Breathing Life into Communities

Most importantly, however, the building itself is designed and operated to foster community development and growth. “We ripped out the cement in the courtyard area and put in grass. We are installing a barbeque pit and benches. We built raised-bed gardens so that we have a garden,” said Phelps. “In the summer when most ‘city kids’ don’t have many places to go, our kids are hanging out together in their courtyard, working on their gardens and learning valuable life skills instead of possibly getting into trouble,” she added. Phelps’ approach to real estate investing and the large projects she manages is somewhat unconventional in its intimate ap- proach. She knows many of her tenants personally, sharing the tri- umphs and tragedies of their daily lives in many cases, and works almost exclusively within an ever-widening network of investors with whom she clearly feels a strong bond. In fact, the ccREIA leader credits most of her success with big projects to the power of her extended “family.” Many of those fam- ily members are also members of ccREIA, Phelps’ local real estate group. “I dreamed for years about creating a real estate investors’ association (REIA) that focused first and foremost on the personal growth of the individual, the real estate entrepreneur, and second- arily on the business development of that entrepreneur,” she said. Now, ccREIA is a thriving community focused with laser preci- sion on the success of its members. Phelps, who is the only female NETWORKINGWHEN THE WORLD IS YOUR FAMILY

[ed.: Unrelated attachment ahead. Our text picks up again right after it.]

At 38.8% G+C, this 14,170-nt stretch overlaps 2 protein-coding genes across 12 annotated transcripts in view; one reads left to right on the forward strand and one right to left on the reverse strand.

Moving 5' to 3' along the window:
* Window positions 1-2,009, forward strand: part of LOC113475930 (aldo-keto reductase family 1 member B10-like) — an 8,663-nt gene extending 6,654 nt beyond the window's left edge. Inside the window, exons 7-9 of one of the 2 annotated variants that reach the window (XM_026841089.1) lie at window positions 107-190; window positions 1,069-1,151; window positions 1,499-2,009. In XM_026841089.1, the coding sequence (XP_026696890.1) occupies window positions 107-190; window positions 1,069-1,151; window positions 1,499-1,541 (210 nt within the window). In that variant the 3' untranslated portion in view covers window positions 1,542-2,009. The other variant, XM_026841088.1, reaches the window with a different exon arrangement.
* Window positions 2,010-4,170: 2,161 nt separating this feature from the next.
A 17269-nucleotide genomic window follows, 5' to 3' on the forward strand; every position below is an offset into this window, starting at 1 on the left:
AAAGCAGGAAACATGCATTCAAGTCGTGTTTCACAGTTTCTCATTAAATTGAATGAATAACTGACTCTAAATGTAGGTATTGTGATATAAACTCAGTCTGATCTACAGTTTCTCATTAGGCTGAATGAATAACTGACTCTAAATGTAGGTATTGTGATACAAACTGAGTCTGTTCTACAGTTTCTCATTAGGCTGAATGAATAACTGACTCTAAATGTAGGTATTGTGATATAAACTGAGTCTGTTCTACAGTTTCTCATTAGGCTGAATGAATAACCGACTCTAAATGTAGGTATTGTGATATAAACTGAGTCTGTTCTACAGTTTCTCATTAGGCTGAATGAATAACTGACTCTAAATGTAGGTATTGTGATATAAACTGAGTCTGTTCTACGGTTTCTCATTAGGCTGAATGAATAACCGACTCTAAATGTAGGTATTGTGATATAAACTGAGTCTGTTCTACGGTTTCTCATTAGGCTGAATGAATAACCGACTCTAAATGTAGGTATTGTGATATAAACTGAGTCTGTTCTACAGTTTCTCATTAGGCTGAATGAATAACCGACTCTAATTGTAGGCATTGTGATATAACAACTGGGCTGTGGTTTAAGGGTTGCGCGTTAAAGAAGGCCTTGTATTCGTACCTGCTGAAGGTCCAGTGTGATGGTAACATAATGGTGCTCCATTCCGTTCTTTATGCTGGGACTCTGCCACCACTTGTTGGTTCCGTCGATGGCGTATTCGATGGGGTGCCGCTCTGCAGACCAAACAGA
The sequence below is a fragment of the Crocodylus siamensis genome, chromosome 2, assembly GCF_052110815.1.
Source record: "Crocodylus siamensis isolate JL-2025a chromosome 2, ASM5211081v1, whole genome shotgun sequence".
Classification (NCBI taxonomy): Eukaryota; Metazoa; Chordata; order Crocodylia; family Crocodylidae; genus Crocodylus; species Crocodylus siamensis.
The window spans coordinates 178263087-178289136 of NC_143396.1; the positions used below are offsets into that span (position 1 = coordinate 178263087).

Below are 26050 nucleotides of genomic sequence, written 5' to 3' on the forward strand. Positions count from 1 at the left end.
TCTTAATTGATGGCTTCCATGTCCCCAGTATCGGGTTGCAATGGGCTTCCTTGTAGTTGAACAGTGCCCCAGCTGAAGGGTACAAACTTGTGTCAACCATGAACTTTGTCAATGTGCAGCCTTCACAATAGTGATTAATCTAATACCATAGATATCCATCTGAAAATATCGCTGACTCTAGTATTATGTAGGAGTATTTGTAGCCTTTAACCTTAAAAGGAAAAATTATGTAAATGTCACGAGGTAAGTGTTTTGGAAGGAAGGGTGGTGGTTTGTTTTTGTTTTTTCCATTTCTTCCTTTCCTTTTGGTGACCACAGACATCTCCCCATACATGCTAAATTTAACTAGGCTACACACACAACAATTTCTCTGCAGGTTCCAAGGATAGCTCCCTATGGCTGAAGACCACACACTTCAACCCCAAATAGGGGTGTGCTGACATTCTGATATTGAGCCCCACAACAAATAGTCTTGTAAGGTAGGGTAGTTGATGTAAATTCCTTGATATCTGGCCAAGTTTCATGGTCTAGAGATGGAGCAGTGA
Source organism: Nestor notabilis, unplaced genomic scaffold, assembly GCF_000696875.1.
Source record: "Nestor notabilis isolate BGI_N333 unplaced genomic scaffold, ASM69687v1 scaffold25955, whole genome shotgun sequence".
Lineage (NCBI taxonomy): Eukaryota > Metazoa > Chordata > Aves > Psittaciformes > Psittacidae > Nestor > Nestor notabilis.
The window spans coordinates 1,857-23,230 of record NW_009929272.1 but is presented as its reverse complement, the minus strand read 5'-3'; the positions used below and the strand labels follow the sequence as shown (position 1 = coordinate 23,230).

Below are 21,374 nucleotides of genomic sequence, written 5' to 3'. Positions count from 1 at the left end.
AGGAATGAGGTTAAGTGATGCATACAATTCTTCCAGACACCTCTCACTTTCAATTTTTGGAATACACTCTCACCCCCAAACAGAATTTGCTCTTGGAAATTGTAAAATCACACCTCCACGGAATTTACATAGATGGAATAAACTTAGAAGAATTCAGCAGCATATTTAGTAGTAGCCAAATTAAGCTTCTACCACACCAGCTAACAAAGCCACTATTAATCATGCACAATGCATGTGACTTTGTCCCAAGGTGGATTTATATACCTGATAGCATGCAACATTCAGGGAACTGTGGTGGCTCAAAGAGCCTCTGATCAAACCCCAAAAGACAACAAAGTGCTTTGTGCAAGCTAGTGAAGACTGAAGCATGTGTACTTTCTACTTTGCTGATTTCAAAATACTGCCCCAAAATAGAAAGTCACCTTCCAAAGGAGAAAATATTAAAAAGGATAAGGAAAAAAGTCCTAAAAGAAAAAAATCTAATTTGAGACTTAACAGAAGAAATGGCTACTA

by Carole VanSickle Ellis

hen Tammy Phelps looks at a possible future investment, she also looks back. The leader of Capital City Real Estate Investors Alliance (ccREIA) and multifamily investor recalled her own struggles when she evaluated and eventually purchased her W first multiunit community in 2007 after a terrible ac- cident left her unable to pursue her first passion as a master hair colorist, one of only three in the country at the time she was licensed. Those memories guided Phelps as she began her new career in multifamily real estate investing by transforming her first purchase, an apartment build- ing in the middle of inner city Baltimore. “I knew firsthand what my struggles were as a single mom,” she said. “I felt alone and abandoned, just like that building. The complex looked just like I felt: vacant and literally burned out. It was very dead, with no breath or life in it.” Phelps believed that a spark of life was really all the building needed and, after doing some more traditional due

diligence, she purchased the property at a rock-bottom price, $375,000, and got to work. “I am a due diligence fanatic,” she warned, noting that no one should mistake her emotional connec- tion with her investments for a failure to run the numbers.

“I knew that within five to eight years, that build- ing was going to be right in the middle of the revi- talization effort that Baltimore had planned. I was right, and furthermore I was part of that revitaliza- tion and growth because I was investing in partner- ship with the community to create it. The last time we had that building appraised, in 2015, it appraised for $2.4 million.” [see picture on pg. 105]

RIGHT (AND RIPE) FOR CREATING COMMUNITY The building in question is 25,000 square feet and now boasts a fenced courtyard, nearly unheard of for that part of Baltimore when Phelps and her husband, Jim

> Continued on :: PG 112


Tammy Phelps-Keglovich is a commercial multiunit investor and the founder of ccREIA. She may be reached at